Before we talk about firebox replacement , let’s get into what a firebox is. When you stack up your wood and build your fire in your fireplace, the area that’s holding that fire — fittingly, shaped a lot like a box — is what we refer to as the firebox.
Whether you have a masonry or factory-built fireplace, that firebox was made with materials that were designed to hold up to years of high heat (and since the firebox really does bear the brunt of the heat of your fire, they need to be built that way). Masonry fireboxes are constructed out of firebrick, and those firebricks are made with a refractory material that’s highly resilient when exposed to extreme temperatures. Factory-built or prefabricated fireplaces are largely built out of metal, but the firebox itself is bolstered by refractory panels on the bottom and sides — which also offer that durability and strength when faced with the high temperatures of repeated fires.
Why Would I Need To Replace A Firebox?
As strong as fireboxes are designed to be, over time, it’s not unusual for damage to occur. The type of damage will differ, depending on your individual use, circumstances, the firebox’s construction and other factors, but we see a few common problems.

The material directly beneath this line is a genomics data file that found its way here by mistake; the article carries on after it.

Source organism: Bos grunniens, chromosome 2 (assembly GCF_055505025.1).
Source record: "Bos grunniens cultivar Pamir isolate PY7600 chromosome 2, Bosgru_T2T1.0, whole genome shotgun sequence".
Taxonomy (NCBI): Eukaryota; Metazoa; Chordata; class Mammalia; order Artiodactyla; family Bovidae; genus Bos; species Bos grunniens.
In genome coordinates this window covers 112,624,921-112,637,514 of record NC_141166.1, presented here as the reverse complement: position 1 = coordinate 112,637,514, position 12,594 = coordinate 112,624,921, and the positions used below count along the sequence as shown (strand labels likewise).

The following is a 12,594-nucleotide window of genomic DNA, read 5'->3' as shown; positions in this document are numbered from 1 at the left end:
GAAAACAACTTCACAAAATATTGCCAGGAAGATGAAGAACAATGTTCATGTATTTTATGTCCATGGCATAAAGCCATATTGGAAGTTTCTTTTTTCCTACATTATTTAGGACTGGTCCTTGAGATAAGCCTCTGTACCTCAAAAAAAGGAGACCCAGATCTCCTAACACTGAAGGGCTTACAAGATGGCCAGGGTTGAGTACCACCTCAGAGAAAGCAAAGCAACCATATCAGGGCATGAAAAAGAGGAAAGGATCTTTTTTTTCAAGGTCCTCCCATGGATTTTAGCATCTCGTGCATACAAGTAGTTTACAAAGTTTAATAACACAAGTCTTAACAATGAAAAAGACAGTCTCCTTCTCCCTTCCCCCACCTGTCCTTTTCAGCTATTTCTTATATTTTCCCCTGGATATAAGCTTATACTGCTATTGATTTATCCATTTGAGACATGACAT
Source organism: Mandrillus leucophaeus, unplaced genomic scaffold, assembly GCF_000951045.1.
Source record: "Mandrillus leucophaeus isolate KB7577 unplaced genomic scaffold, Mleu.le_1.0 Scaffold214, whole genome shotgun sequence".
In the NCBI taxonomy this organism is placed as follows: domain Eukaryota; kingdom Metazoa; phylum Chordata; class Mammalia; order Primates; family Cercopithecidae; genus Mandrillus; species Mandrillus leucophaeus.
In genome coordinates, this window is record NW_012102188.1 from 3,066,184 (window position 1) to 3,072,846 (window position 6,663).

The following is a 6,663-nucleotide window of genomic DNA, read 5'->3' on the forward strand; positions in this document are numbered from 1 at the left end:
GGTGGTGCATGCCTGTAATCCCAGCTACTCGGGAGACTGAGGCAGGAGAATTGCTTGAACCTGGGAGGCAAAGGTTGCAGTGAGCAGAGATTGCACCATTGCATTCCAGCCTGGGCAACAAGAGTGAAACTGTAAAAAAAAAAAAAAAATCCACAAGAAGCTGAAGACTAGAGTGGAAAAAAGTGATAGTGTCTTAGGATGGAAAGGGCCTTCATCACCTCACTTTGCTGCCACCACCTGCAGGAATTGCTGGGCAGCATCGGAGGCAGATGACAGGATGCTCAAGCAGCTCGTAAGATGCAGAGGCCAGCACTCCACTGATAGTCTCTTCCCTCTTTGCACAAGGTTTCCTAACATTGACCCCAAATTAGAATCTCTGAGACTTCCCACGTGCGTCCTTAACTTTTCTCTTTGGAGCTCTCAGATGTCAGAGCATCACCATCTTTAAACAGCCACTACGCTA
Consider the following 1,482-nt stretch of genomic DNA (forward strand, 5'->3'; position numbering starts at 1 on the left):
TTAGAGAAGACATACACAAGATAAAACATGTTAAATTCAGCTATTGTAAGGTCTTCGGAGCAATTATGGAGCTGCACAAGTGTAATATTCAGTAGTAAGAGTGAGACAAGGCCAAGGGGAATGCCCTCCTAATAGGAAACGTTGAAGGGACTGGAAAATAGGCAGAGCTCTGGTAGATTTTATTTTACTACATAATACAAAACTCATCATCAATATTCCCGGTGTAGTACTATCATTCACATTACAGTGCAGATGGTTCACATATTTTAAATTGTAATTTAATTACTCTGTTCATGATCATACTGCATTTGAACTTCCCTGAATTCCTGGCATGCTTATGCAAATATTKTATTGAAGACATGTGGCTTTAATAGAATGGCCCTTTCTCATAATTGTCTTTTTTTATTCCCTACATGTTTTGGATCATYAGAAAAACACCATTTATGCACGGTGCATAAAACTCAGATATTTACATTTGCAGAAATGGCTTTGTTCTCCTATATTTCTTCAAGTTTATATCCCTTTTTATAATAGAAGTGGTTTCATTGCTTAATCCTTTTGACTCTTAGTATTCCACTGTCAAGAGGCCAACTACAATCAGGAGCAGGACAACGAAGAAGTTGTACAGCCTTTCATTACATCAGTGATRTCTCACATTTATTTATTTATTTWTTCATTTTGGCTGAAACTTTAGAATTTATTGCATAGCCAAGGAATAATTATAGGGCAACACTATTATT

Sometimes masonry fireboxes weren’t built correctly (with older ones, it’s not uncommon to see non-refractory mortar that just isn’t equipped to last under that abuse). Sometimes leaky chimneys allow water to get into the firebox, and as moisture combines with creosote, acids start to wear at the masonry — particularly the joints. If the damage is serious, you may notice it as you go to build a fire. But more likely, it’ll take professional eyes to see a problem in your firebox — and firebox problems can quickly become fire hazards, so that underlines why annual chimney inspections are so important.
Most often, firebox refractory panels just begin to wear and abrade, and cracks start to develop either in the panel itself or around the joints between panels. A good rule of thumb is generally to seek repairs or replacement when cracks reach the thickness of a nickel.
The repair approach will depend, too, on the individual circumstances of the firebox and its damage, and Lords Chimney technicians will fully inspect yours to recommend the best course of action. Sometimes refractory panels can be replaced to repair a factory-built firebox. Sometimes the firebox has reached the end of its service life, and the unit needs to be replaced. We may be able to repair damaged mortar joints in a masonry firebox, or it may need to be rebuilt. But rest assured, when you have Lords Chimney come out to take care of your firebox problem, your fireplace will get the attention it needs, and you’ll get back the heating appliance you love, returned to the levels of performance and safety you expect.
If you have any questions about fireboxes — or your firebox, specifically — we’re always here to help. Just give Lords Chimney a call!